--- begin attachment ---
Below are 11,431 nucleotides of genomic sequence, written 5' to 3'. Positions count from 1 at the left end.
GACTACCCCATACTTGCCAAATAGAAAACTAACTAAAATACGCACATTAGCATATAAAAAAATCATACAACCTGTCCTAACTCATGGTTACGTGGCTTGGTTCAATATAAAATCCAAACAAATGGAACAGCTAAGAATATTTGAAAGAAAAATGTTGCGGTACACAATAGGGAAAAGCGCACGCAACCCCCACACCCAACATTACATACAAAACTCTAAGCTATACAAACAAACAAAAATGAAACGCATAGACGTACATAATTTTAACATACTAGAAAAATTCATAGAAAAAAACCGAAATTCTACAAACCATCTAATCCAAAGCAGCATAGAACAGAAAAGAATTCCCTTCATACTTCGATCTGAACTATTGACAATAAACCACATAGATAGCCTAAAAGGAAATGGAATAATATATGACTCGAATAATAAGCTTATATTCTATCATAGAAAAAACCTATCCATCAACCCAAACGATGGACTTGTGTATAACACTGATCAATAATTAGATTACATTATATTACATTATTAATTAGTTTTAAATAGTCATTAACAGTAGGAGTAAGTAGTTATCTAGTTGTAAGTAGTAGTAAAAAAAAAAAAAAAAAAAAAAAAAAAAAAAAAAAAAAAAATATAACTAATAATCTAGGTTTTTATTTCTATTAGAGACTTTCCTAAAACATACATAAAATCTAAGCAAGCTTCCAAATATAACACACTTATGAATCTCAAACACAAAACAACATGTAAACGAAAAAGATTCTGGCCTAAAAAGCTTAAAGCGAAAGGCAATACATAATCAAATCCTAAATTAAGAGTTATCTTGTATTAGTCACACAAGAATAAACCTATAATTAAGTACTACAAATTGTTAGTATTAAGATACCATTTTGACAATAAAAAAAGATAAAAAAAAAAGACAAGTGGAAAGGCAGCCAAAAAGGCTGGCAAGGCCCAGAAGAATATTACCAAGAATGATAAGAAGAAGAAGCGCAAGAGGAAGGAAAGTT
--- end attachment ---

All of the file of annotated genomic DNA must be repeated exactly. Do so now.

Below are 11,431 nucleotides of genomic sequence, written 5' to 3'. Positions count from 1 at the left end.
GACTACCCCATACTTGCCAAATAGAAAACTAACTAAAATACGCACATTAGCATATAAAAAAATCATACAACCTGTCCTAACTCATGGTTACGTGGCTTGGTTCAATATAAAATCCAAACAAATGGAACAGCTAAGAATATTTGAAAGAAAAATGTTGCGGTACACAATAGGGAAAAGCGCACGCAACCCCCACACCCAACATTACATACAAAACTCTAAGCTATACAAACAAACAAAAATGAAACGCATAGACGTACATAATTTTAACATACTAGAAAAATTCATAGAAAAAAACCGAAATTCTACAAACCATCTAATCCAAAGCAGCATAGAACAGAAAAGAATTCCCTTCATACTTCGATCTGAACTATTGACAATAAACCACATAGATAGCCTAAAAGGAAATGGAATAATATATGACTCGAATAATAAGCTTATATTCTATCATAGAAAAAACCTATCCATCAACCCAAACGATGGACTTGTGTATAACACTGATCAATAATTAGATTACATTATATTACATTATTAATTAGTTTTAAATAGTCATTAACAGTAGGAGTAAGTAGTTATCTAGTTGTAAGTAGTAGTAAAAAAAAAAAAAAAAAAAAAAAAAAAAAAAAAAAAAAAAATATAACTAATAATCTAGGTTTTTATTTCTATTAGAGACTTTCCTAAAACATACATAAAATCTAAGCAAGCTTCCAAATATAACACACTTATGAATCTCAAACACAAAACAACATGTAAACGAAAAAGATTCTGGCCTAAAAAGCTTAAAGCGAAAGGCAATACATAATCAAATCCTAAATTAAGAGTTATCTTGTATTAGTCACACAAGAATAAACCTATAATTAAGTACTACAAATTGTTAGTATTAAGATACCATTTTGACAATAAAAAAAGATAAAAAAAAAAGACAAGTGGAAAGGCAGCCAAAAAGGCTGGCAAGGCCCAGAAGAATATTACCAAGAATGATAAGAAGAAGAAGCGCAAGAGGAAGGAAAGTT